New Guidance for WEEE containing Persistent Organic Polutants

Persistent Organic Pollutants (POPs) are a group of chemicals that were historically  included in the production of some electrical plastics. At the time, largely before 2009, POPs were used for their fire retardant properties, however, they have since been found to be dangerous. In the past 18 months WEEE waste containing POPs have received more attention from the Environment Agency and they have now  been reclassified as hazardous.

What are the new rules for WEEE waste containing POPs?

As a hazardous waste stream there are now strict rules around the disposal of WEEE containing POPs and all organisations must adhere to this. The rules include employing a licensed waste contractor to collect and process the waste, and specialist paperwork to prove that this has been done.  Furthermore, reuse is also prohibited, meaning that any item containing POPs must be destroyed through an approved route such as incineration.

Why are POPS so bad?

The reason there are so many strict guidelines around Persistent Organic Pollutants is because they are a highly harmful chemical which can bio-accumulate even through recycling and reuse.  They can be harmful to humans, animals and the environment. Due to this, it is essential that they are disposed of correctly and destroyed via the correct methods.

How do I know if my electrical waste contains POPs?

Essentially it is the responsibility of the organisation that has produced the WEEE waste to know if it contains POPs or not. However, few of us are experts in this area so if your business has WEEE waste but you're unsure if it contains POPs you could:

  • ask the suppliers or manufacturers of the material
  • test the material yourself to find out the concentration of any POPs in it
  • get the material analysed by a laboratory

All of the above solutions can be time consuming and costly, particularly as each differing type of appliance and plastic would need to be tested individually. For example, one individual keyboard might have have different plastics used for the case, keys or circuitry and each would need testing separately.

Ultimately, if you’re unsure if an item contains POPs, and you want to avoid expensive third party testing, it is probably much simpler, and wiser, to err on the side of caution and treat the item as hazardous as a precaution.

Which WEEE items are now classified as hazardous by Cawleys?

In line with the new guidelines, and to help and protect all of our customers, we will now be classifying all WEEE in the list below as hazardous and we will raise an additional consignment note to cover the process and ensure your organisation can prove it is adhering to the new rules.  We are confident that this will be the easiest way to reassure our customers and the authorities that waste with potential POPs properties is fully compliant.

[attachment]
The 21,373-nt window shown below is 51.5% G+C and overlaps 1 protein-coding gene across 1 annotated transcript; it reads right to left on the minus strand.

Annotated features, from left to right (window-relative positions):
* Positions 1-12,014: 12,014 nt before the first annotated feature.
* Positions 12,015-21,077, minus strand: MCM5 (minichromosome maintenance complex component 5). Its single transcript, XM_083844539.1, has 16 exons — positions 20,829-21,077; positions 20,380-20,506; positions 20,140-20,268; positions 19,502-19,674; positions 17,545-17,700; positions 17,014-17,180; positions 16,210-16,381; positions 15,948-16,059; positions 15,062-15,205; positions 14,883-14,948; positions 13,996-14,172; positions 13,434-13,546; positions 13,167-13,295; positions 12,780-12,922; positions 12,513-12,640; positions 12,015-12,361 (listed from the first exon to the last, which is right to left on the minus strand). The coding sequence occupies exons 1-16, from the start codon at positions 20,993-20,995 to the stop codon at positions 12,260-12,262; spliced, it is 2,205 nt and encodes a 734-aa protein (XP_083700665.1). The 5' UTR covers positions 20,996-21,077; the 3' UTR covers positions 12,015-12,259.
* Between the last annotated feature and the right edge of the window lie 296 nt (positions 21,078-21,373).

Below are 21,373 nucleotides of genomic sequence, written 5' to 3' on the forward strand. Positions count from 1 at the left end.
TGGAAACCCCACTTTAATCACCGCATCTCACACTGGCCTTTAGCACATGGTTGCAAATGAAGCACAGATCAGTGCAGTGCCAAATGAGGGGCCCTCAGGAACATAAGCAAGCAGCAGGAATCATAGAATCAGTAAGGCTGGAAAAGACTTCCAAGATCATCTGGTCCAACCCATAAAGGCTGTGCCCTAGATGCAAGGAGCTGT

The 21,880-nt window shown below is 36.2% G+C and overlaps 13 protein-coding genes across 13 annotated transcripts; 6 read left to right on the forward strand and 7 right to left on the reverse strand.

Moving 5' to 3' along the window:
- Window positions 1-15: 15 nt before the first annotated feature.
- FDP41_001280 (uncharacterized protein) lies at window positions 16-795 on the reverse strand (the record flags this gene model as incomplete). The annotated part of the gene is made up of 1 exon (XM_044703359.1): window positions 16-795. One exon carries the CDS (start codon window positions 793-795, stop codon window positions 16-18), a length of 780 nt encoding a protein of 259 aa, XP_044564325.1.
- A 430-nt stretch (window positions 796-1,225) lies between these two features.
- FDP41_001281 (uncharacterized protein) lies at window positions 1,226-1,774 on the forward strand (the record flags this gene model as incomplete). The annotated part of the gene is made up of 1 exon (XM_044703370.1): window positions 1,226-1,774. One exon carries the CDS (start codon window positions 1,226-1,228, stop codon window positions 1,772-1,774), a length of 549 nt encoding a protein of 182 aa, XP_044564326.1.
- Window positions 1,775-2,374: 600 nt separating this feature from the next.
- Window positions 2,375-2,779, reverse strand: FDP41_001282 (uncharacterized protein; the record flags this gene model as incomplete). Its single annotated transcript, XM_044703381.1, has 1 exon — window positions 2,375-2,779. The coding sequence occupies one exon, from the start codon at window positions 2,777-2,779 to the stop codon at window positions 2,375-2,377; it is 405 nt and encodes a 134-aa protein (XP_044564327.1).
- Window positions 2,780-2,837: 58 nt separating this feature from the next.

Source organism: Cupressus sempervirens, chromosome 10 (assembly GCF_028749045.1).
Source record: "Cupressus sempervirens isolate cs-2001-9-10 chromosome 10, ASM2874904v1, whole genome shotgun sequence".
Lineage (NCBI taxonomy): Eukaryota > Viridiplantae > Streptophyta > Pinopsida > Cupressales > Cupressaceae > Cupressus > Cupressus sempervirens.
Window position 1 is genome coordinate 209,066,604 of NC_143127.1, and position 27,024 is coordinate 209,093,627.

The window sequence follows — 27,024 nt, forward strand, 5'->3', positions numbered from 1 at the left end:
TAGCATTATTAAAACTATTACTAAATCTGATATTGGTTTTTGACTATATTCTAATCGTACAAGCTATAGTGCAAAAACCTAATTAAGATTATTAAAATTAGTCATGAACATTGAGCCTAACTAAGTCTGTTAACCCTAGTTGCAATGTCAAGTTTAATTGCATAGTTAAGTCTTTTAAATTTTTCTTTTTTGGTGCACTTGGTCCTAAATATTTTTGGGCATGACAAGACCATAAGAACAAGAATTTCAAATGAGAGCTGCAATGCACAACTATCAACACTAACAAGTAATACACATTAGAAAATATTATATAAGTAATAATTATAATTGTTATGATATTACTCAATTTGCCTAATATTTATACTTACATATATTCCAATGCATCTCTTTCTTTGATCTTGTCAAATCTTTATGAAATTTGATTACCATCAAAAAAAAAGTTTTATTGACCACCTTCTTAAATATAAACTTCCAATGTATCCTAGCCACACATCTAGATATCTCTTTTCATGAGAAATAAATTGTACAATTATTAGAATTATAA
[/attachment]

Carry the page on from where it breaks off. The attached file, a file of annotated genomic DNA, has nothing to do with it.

Of course, if your organisation has the expertise and resource to test its WEEE waste and all such items can be collected with the relevant POPs-free paperwork, then we can collect the waste as non-hazardous, just as before.

However, for the majority of our clients we hope that the hazardous chart below will help them eradicate the need for plastics testing.

Waste description Waste status Household Industrial or commercial
Small mixed WEEE containing POPs Hazardous and POPs 20-01-35* and 20 01 36 n/a
Cathode ray tube (CRT), flatscreen (plasma or LCD) containing POPs Hazardous and POPs 20-01-35* 16-02-13*
Cat 1: Large household appliances (other than LDA white goods) containing POPs Hazardous and POPs 20-01-35* and 20 01 36 n/a
Cat 2: Small household appliances containing POPs Hazardous and POPs 20-01-35* and 20 01 36 n/a
Cat 3: IT and telecommunication equipment containing POPs Hazardous and POPs 20-01-35* and 20 01 36 n/a
Cat 4: Consumer equipment containing POPs Hazardous and POPs 20-01-35* and 20 01 36 n/a
Cat 5: Lighting equipment containing POPs Hazardous and POPs 20-01-35* and 20 01 36 n/a
Cat 6: Electronic and electrical tools containing POPs Hazardous and POPs 20-01-35* and 20 01 36 n/a
Cat 7: Toys, leisure and sporting equipment containing POPs Hazardous and POPs 20-01-35* and 20 01 36 n/a

 

For more information and guidance on WEEE waste containing POPS visit the government web page or get in touch with us directly, we'd be happy to help answer any questions.

 

 

 

 

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